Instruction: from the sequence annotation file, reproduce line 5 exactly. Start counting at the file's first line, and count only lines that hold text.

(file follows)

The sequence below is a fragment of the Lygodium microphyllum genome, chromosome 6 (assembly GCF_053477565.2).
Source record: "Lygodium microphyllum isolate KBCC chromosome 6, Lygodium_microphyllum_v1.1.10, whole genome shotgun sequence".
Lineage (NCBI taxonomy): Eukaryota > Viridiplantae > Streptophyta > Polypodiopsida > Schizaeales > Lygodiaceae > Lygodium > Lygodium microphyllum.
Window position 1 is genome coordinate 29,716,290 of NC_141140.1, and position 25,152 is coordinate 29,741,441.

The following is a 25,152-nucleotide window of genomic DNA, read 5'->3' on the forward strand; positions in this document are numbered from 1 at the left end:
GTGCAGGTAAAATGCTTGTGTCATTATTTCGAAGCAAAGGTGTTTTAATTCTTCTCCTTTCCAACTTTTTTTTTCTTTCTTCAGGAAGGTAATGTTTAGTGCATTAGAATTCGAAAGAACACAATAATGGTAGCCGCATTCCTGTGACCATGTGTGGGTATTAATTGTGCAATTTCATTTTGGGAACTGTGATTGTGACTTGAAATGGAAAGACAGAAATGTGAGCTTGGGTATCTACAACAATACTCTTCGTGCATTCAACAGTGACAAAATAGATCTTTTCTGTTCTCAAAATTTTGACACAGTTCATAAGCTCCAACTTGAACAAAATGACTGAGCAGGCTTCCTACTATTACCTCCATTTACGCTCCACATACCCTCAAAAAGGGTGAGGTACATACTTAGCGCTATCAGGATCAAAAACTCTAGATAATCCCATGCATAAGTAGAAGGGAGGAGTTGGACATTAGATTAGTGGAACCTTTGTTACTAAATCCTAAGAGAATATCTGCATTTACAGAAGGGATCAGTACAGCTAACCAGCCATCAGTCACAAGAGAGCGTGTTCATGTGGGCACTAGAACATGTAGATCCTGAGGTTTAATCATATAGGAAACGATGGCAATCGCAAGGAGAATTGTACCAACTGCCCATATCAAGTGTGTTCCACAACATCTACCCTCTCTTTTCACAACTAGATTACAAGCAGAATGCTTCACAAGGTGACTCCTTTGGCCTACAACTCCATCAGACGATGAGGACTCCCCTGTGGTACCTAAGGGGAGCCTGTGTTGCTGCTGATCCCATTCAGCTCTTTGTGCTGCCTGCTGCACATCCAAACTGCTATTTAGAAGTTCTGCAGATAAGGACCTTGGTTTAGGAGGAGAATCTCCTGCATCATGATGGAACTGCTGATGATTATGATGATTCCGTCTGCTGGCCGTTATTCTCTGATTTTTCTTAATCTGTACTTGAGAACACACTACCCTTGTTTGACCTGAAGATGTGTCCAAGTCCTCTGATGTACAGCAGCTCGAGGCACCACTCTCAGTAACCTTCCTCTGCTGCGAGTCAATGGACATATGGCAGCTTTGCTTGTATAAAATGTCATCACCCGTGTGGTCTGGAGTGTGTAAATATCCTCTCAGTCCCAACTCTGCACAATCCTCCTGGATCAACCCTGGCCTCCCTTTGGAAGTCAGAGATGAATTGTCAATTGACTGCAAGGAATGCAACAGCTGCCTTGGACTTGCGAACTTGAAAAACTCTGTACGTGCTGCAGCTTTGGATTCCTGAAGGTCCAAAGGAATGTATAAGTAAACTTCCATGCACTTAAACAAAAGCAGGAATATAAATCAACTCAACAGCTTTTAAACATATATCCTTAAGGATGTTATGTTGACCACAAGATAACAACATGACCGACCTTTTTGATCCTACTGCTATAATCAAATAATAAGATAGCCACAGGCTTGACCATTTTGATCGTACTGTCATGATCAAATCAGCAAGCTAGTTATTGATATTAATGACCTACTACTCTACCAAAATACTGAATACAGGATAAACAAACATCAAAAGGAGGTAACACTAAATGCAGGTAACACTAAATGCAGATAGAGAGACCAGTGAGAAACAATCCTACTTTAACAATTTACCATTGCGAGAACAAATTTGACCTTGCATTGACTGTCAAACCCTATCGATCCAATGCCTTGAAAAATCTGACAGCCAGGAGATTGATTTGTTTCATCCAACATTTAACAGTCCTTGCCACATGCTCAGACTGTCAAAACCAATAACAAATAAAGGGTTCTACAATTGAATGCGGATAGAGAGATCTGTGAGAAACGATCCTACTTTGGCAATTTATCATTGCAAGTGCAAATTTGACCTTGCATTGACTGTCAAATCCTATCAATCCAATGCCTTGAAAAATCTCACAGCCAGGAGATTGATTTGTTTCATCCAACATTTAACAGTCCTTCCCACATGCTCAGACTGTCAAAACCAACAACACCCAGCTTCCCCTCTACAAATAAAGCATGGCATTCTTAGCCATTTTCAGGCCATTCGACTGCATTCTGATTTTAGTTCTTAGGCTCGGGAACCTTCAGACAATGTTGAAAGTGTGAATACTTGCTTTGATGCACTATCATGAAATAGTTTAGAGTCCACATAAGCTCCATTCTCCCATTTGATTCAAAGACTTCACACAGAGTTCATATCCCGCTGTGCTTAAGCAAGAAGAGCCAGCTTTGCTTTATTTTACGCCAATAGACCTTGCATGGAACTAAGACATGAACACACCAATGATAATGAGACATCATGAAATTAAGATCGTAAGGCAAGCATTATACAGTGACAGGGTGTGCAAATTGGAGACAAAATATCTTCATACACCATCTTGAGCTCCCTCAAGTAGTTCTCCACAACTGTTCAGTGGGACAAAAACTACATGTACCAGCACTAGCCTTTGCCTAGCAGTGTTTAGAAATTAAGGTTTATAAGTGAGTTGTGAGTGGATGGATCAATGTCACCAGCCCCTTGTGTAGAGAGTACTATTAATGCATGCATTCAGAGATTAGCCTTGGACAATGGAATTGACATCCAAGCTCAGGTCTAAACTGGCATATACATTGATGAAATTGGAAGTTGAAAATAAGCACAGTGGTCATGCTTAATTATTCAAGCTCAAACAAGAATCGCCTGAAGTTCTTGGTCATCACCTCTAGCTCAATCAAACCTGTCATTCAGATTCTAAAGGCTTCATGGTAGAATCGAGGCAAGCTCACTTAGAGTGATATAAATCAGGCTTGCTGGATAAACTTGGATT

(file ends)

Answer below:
The following is a 25,152-nucleotide window of genomic DNA, read 5'->3' on the forward strand; positions in this document are numbered from 1 at the left end: